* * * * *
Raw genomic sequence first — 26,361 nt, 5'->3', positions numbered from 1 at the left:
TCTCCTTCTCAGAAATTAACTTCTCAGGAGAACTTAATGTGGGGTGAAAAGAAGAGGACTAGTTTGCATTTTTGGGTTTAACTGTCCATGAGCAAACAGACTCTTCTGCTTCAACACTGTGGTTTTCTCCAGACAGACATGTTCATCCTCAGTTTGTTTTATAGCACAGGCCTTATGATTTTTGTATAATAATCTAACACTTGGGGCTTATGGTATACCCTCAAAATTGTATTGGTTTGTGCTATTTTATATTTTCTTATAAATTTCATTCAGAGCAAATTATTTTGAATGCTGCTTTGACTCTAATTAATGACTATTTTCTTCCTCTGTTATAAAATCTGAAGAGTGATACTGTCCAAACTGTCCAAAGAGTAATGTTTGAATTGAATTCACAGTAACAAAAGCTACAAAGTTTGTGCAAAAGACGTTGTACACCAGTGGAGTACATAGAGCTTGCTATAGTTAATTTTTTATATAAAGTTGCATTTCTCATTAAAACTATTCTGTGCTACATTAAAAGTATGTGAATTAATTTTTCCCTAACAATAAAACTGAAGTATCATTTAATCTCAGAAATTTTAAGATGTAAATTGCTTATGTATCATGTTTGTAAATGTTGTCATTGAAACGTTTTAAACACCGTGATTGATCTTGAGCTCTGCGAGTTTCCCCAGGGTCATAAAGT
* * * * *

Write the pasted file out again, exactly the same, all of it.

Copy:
Raw genomic sequence first — 26,361 nt, 5'->3', positions numbered from 1 at the left:
TCTCCTTCTCAGAAATTAACTTCTCAGGAGAACTTAATGTGGGGTGAAAAGAAGAGGACTAGTTTGCATTTTTGGGTTTAACTGTCCATGAGCAAACAGACTCTTCTGCTTCAACACTGTGGTTTTCTCCAGACAGACATGTTCATCCTCAGTTTGTTTTATAGCACAGGCCTTATGATTTTTGTATAATAATCTAACACTTGGGGCTTATGGTATACCCTCAAAATTGTATTGGTTTGTGCTATTTTATATTTTCTTATAAATTTCATTCAGAGCAAATTATTTTGAATGCTGCTTTGACTCTAATTAATGACTATTTTCTTCCTCTGTTATAAAATCTGAAGAGTGATACTGTCCAAACTGTCCAAAGAGTAATGTTTGAATTGAATTCACAGTAACAAAAGCTACAAAGTTTGTGCAAAAGACGTTGTACACCAGTGGAGTACATAGAGCTTGCTATAGTTAATTTTTTATATAAAGTTGCATTTCTCATTAAAACTATTCTGTGCTACATTAAAAGTATGTGAATTAATTTTTCCCTAACAATAAAACTGAAGTATCATTTAATCTCAGAAATTTTAAGATGTAAATTGCTTATGTATCATGTTTGTAAATGTTGTCATTGAAACGTTTTAAACACCGTGATTGATCTTGAGCTCTGCGAGTTTCCCCAGGGTCATAAAGT